A reputable UK newspaper has a claim that Alien life has been found …
- The story is in the UK’s Independent … so it just must be true.
- The claim comes from researchers at the University of Sheffield, and the University of Buckingham Centre for Astrobiology … so it just must be true.
- There is a real university professor in the mix here, professor Milton Wainwright, … so it just must be true.
Oh wait … (well you did perhaps expect that … yes?)
OK, so let’s dig into the story a bit and see what we actually have, this is basically the claim …
Researchers claim to have discovered particulate matter in the Earth’s stratosphere that proves conclusively the existence of extraterrestrial life
… and how did they make this discovery?
Professor Milton Wainwright and his team made the discovery after launching a balloon high into the stratosphere during the Perseid meteor shower last year.
The balloon was launched 27 km into the earth’s atmosphere and was equipped with sterile slides designed to capture tiny biological organisms.
During the trip one of the slides caught an organism, around 10microns in size, which Wainwright says is a structure ‘colloquially called ‘the dragon particle’ which scientific analysis shows is made of carbon and oxygen and is therefore not a piece of cosmic or volcanic dust.’
… and no doubt your immediate thought is exactly the same as mine. Sending a balloon up with some sterile slides, is just to simply rise up within our biosphere and not actually leave it at all, so why oh why does he leap to the immediate conclusion of “aliens” and not go for the far more reasonable rational conclusion that grabbing a sample within our biosphere is simply capturing something that (gasp) has it’s origins within our biosphere.
When asked, (and he does get asked), he responds as follows …
He was also unequivocal that the biological entity was “like nothing found on earth”.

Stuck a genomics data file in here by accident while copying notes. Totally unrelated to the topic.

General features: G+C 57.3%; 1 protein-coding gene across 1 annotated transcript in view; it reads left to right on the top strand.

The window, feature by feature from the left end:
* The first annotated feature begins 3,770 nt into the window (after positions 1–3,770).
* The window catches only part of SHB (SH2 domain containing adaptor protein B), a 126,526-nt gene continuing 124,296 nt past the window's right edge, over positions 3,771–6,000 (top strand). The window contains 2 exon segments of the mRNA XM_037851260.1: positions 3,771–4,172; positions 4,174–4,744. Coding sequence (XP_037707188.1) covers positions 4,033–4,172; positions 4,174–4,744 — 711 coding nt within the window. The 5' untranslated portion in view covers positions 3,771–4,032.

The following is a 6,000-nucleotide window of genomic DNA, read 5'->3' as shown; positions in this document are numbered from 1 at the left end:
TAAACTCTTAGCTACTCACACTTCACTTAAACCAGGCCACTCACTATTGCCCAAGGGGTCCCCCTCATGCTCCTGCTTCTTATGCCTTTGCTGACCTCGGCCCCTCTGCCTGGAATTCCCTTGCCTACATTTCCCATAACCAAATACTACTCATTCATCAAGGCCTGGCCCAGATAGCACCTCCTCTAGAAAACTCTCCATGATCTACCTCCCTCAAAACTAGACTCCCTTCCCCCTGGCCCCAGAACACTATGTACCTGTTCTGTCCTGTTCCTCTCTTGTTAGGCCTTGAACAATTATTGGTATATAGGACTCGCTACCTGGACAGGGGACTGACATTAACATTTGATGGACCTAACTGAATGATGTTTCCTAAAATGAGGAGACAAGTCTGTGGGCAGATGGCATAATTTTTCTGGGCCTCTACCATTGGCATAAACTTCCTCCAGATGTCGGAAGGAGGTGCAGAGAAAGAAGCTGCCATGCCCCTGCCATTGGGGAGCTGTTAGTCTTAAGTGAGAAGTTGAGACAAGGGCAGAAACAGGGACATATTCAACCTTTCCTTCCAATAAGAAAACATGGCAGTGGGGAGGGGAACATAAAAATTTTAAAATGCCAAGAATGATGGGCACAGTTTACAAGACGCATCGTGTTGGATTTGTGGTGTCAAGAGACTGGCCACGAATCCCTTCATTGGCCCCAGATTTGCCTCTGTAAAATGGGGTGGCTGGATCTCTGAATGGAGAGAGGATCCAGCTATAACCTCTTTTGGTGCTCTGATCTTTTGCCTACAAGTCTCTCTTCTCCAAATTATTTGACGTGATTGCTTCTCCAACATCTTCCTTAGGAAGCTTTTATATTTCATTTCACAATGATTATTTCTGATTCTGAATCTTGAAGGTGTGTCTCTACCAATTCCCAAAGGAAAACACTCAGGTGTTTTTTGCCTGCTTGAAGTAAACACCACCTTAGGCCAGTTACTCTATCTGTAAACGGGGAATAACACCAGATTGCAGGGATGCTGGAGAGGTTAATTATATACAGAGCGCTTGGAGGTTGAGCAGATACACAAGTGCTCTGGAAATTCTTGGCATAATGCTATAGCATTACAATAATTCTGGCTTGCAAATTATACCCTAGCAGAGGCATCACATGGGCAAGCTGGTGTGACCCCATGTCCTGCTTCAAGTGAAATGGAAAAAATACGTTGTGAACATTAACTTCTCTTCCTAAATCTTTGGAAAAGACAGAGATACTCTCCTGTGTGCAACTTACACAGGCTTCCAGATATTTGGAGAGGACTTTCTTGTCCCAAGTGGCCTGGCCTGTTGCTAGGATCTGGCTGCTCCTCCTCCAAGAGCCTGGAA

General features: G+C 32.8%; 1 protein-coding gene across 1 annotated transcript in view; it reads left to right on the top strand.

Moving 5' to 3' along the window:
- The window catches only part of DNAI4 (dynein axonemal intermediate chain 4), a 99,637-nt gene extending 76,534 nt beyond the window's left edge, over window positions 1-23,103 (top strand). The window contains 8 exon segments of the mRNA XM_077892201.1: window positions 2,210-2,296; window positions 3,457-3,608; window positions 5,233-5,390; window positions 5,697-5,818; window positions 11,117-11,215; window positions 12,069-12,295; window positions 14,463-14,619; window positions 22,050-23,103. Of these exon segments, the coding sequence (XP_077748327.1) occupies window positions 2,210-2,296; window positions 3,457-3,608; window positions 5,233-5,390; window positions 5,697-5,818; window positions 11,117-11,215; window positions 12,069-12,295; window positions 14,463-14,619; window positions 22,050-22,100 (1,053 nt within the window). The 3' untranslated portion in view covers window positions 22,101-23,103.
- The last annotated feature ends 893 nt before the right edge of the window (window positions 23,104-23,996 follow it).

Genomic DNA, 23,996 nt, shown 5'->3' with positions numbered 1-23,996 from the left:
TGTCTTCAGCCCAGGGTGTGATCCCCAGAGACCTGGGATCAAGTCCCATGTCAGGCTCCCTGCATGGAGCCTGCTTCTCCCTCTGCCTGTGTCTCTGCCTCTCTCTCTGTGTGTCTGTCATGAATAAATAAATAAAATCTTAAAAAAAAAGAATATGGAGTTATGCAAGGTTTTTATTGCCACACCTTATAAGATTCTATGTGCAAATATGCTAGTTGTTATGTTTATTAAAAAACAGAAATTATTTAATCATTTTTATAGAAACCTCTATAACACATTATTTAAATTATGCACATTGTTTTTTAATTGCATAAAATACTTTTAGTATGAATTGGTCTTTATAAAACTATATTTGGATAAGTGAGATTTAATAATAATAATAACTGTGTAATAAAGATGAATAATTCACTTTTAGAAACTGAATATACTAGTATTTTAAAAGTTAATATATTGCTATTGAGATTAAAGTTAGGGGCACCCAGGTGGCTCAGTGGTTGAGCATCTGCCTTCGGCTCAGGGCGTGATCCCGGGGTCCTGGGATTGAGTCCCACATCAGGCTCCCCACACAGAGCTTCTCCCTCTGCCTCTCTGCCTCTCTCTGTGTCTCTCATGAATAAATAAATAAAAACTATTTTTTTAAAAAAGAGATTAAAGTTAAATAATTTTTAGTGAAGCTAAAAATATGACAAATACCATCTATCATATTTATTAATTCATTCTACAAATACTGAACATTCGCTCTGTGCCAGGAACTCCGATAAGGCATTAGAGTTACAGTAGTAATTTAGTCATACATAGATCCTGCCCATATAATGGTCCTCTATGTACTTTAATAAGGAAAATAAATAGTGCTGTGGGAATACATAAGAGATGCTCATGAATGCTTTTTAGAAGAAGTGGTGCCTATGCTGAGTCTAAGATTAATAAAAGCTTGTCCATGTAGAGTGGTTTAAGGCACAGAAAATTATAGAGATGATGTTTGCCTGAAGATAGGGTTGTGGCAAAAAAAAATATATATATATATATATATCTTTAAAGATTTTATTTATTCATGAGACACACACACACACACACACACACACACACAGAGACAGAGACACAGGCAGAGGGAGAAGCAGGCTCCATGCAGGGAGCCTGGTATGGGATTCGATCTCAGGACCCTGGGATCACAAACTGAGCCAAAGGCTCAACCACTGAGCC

“What is amazing is that these organisms appear on the sampling stubs in an absolutely pristine condition,” he told the paper.
“There is no pollen, grass or pollution particles found with them, or for that matter soil or volcanic dust.”
“Unless a means of lifting them from Earth exists which selectively sieves them out from other Earth-derived debris then they must be incoming from space.
“This, plus the fact that some of the biological material samples by the team produce impact craters when they hit the sampler, confirms their space origin.”
The only ever so slight flaw here with this is that there is no definitive catalogue of all atmospheric particles, so sorting the material they capture into known vs. unknown, where “known” is clearly material from earth, and “unknown” is immediately categorized as alien is truly a huge leap that discards the far simpler alternative and rather more obvious explanation.
Oh but he has a peer-reviewed paper on this?
Apparently it has all been published in the scientific publication called the Journal of Cosmology, (article 14 here) so it just must be true.
Oh wait … (are we seeing a pattern here yet?)
The Wikipedia article on that journal describes it like this …
The quality of peer review at the journal has been questioned. The journal has also been accused of promoting fringe viewpoints and speculative viewpoints on astrobiology, astrophysics, and quantum physics. Skeptical blogger and biologist PZ Myers said of the journal “… it isn’t a real science journal at all, but is the… website of a small group… obsessed with the idea of Hoyle and Wickramasinghe that life originated in outer space and simply rained down on Earth.” The journal has responded that the paradigm “life on Earth came from Earth” is like a religious belief.
Is this a new claim?
Nope, the exact same claim was make one year ago in (insert drum roll here) the UK’s Independent, and one year later nothing has changed — same picture, and exact same claim — except perhaps for the arise of an expectation that we all have a severe bout of alzheimers and will not remember this popping up last year.
It was robustly debunked then, and that exact same debunking still stands.